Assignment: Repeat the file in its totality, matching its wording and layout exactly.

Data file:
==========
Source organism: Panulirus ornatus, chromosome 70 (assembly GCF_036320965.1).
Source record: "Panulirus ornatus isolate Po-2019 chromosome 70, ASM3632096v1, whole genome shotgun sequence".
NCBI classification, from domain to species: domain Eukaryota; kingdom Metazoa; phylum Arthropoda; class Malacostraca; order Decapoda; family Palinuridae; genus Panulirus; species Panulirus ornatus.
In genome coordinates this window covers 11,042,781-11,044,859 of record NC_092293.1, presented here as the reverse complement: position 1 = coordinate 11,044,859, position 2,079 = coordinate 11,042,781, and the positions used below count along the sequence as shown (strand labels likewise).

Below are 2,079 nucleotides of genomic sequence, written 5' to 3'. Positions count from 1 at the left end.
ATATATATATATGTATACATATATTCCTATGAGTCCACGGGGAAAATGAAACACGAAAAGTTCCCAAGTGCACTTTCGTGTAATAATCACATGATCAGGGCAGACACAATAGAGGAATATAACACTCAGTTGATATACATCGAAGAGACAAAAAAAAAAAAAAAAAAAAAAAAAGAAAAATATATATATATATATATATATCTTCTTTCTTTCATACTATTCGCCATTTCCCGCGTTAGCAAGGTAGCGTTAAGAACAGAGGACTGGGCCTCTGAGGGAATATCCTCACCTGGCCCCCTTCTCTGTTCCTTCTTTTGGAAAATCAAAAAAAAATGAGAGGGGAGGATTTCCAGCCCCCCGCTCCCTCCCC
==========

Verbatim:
Source organism: Panulirus ornatus, chromosome 70 (assembly GCF_036320965.1).
Source record: "Panulirus ornatus isolate Po-2019 chromosome 70, ASM3632096v1, whole genome shotgun sequence".
NCBI classification, from domain to species: domain Eukaryota; kingdom Metazoa; phylum Arthropoda; class Malacostraca; order Decapoda; family Palinuridae; genus Panulirus; species Panulirus ornatus.
In genome coordinates this window covers 11,042,781-11,044,859 of record NC_092293.1, presented here as the reverse complement: position 1 = coordinate 11,044,859, position 2,079 = coordinate 11,042,781, and the positions used below count along the sequence as shown (strand labels likewise).

Below are 2,079 nucleotides of genomic sequence, written 5' to 3'. Positions count from 1 at the left end.
ATATATATATATGTATACATATATTCCTATGAGTCCACGGGGAAAATGAAACACGAAAAGTTCCCAAGTGCACTTTCGTGTAATAATCACATGATCAGGGCAGACACAATAGAGGAATATAACACTCAGTTGATATACATCGAAGAGACAAAAAAAAAAAAAAAAAAAAAAAAAGAAAAATATATATATATATATATATATCTTCTTTCTTTCATACTATTCGCCATTTCCCGCGTTAGCAAGGTAGCGTTAAGAACAGAGGACTGGGCCTCTGAGGGAATATCCTCACCTGGCCCCCTTCTCTGTTCCTTCTTTTGGAAAATCAAAAAAAAATGAGAGGGGAGGATTTCCAGCCCCCCGCTCCCTCCCC